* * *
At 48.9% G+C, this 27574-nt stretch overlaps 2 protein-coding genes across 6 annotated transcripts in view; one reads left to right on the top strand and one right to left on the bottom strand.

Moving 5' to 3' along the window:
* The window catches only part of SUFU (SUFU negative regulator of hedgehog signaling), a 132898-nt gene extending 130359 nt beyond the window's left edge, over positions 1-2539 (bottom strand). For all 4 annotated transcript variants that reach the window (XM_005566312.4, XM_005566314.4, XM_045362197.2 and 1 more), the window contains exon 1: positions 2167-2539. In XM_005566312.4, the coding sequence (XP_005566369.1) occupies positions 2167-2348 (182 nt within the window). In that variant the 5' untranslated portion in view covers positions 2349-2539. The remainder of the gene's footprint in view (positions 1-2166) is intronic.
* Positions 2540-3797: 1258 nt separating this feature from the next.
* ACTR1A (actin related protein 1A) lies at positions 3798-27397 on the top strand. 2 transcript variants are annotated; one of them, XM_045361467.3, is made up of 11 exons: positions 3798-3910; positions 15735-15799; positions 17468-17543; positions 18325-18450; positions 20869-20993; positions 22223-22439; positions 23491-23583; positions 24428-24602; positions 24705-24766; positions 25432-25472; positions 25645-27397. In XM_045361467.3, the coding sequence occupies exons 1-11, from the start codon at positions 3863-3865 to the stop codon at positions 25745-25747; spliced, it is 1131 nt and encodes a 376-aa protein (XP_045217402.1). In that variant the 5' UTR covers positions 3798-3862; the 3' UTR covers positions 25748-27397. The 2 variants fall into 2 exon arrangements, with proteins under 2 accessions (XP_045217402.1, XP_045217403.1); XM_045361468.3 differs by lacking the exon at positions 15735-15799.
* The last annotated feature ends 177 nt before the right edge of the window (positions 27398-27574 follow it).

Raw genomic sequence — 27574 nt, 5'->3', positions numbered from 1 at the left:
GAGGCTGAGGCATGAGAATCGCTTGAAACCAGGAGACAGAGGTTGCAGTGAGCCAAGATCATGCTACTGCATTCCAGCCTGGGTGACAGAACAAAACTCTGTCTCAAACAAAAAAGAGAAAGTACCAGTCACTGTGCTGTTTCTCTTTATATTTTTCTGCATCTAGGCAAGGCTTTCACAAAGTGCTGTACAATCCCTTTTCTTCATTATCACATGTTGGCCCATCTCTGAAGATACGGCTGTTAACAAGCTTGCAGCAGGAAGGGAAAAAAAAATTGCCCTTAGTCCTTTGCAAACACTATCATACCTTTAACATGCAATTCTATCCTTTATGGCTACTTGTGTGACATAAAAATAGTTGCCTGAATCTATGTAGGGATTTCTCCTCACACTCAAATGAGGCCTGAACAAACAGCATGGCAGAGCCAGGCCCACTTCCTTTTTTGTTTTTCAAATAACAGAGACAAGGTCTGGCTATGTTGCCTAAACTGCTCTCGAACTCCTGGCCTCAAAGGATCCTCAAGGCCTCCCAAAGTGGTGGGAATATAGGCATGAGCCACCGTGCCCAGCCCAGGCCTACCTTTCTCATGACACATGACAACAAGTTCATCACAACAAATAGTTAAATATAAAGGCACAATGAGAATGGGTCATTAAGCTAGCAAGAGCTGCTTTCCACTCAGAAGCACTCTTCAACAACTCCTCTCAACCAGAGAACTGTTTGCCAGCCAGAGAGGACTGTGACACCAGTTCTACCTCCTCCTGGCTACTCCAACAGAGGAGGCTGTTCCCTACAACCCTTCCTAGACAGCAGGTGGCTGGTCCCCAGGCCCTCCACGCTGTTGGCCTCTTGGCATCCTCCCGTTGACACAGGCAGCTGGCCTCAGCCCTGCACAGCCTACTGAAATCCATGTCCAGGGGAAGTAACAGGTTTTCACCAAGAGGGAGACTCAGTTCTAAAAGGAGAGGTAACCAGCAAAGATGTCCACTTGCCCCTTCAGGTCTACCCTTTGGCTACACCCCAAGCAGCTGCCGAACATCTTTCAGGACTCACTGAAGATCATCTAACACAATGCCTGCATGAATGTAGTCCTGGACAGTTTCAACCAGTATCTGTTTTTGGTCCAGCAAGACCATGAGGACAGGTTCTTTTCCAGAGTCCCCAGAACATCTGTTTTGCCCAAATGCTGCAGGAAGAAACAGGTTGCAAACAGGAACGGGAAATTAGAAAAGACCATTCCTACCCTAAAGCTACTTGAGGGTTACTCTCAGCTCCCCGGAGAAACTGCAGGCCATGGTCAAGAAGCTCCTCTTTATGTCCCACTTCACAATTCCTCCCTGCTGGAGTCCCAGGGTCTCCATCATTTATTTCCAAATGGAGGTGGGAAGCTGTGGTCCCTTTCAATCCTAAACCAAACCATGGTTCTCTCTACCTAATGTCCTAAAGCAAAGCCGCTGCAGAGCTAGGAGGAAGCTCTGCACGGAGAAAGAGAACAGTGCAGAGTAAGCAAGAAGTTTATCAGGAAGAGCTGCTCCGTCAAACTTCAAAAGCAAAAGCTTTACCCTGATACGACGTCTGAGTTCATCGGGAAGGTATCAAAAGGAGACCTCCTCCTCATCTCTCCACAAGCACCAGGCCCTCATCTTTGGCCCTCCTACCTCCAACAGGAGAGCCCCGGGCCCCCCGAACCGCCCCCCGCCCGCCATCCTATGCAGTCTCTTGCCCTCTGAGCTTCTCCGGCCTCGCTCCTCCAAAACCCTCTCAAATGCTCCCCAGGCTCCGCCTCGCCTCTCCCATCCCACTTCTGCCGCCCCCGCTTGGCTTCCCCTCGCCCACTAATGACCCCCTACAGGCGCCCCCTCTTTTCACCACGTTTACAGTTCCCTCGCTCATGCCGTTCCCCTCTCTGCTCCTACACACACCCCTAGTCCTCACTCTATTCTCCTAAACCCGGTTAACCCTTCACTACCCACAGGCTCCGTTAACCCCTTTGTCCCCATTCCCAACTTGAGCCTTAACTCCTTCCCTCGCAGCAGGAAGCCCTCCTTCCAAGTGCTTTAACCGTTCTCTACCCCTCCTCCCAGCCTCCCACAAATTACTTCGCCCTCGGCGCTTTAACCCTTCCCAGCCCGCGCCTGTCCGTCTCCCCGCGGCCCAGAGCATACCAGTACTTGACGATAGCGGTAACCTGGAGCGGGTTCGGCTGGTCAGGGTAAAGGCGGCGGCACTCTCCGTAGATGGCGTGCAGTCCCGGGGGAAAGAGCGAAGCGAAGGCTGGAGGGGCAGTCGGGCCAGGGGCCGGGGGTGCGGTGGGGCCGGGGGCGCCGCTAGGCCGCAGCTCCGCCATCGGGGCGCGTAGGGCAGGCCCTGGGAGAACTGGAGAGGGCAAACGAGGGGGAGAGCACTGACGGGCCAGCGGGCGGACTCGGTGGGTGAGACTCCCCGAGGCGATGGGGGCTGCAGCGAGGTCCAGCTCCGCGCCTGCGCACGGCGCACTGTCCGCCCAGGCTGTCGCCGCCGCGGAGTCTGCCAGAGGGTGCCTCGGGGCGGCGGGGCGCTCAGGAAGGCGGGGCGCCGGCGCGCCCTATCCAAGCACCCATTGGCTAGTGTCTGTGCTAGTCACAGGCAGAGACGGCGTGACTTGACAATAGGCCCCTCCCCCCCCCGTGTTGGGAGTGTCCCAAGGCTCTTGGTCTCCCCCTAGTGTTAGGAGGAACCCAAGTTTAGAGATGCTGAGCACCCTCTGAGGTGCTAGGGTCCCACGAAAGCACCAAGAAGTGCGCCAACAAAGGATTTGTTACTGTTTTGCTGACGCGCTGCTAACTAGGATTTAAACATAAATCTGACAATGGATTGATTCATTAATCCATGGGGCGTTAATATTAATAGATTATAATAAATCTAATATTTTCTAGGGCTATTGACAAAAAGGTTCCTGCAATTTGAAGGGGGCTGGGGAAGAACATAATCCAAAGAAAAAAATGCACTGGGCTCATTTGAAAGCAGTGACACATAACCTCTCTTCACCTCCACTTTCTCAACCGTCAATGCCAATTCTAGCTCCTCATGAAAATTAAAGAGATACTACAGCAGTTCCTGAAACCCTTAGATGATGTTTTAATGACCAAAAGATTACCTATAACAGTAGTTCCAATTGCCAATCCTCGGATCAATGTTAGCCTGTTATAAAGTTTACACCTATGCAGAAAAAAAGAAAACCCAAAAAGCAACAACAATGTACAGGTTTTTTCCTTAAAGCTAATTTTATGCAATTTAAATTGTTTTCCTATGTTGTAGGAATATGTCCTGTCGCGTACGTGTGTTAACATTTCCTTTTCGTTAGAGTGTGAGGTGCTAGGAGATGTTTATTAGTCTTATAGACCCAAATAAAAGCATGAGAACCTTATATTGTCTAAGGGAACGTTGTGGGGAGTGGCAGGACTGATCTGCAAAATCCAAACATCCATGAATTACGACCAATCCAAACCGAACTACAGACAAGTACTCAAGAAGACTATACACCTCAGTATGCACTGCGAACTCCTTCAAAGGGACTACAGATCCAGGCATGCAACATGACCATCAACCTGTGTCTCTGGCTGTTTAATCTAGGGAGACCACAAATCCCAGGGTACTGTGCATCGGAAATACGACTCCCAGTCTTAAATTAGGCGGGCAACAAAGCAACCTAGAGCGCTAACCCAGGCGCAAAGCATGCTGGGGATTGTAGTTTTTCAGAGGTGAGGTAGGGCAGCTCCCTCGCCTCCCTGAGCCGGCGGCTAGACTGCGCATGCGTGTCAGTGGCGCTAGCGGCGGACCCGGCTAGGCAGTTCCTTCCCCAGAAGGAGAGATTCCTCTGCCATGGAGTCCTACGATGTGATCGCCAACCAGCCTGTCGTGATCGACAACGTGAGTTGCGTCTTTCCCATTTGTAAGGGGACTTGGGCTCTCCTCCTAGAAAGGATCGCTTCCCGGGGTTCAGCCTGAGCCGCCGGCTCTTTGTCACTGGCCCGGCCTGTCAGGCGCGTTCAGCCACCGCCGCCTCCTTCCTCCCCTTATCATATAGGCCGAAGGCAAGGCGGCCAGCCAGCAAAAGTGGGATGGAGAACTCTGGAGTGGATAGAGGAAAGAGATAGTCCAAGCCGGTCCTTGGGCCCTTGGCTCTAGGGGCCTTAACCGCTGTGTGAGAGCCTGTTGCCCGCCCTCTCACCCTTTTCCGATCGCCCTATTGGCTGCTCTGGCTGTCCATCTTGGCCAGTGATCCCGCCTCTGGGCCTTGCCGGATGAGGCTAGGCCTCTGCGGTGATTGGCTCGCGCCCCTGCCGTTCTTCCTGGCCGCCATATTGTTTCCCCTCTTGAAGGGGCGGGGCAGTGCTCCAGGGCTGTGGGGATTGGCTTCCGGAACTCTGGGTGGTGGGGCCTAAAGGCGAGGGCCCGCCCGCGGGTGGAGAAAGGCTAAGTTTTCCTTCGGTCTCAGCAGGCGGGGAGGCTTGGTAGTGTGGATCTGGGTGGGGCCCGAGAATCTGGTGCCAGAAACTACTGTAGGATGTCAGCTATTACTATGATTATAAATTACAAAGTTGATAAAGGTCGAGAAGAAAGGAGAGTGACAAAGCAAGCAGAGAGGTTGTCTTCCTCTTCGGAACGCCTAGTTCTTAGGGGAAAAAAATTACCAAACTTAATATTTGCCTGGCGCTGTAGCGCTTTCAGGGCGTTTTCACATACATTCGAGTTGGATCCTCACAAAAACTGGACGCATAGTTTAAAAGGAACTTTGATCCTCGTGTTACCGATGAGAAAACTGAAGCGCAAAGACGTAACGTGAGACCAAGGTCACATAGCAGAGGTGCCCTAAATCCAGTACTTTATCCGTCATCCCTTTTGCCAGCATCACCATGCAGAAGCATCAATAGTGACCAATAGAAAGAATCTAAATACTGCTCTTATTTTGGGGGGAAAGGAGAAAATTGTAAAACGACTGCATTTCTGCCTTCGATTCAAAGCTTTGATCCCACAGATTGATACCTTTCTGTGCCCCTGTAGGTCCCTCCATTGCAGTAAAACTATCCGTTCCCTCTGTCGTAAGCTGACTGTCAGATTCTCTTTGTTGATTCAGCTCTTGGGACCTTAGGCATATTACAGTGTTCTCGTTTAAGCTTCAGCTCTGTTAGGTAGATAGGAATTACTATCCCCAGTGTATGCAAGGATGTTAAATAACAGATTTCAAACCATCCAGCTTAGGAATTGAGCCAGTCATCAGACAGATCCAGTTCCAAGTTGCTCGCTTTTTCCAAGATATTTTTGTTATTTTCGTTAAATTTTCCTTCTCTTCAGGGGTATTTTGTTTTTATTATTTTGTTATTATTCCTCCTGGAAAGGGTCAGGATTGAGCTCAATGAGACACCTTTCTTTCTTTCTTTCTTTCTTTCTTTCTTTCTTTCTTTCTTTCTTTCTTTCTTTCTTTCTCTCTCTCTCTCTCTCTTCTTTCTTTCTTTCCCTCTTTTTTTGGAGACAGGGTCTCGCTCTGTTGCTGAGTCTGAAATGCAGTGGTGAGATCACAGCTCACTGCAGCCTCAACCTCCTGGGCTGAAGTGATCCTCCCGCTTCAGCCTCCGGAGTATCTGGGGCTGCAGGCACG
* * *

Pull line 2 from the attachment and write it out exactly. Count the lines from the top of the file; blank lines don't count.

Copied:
Moving 5' to 3' along the window: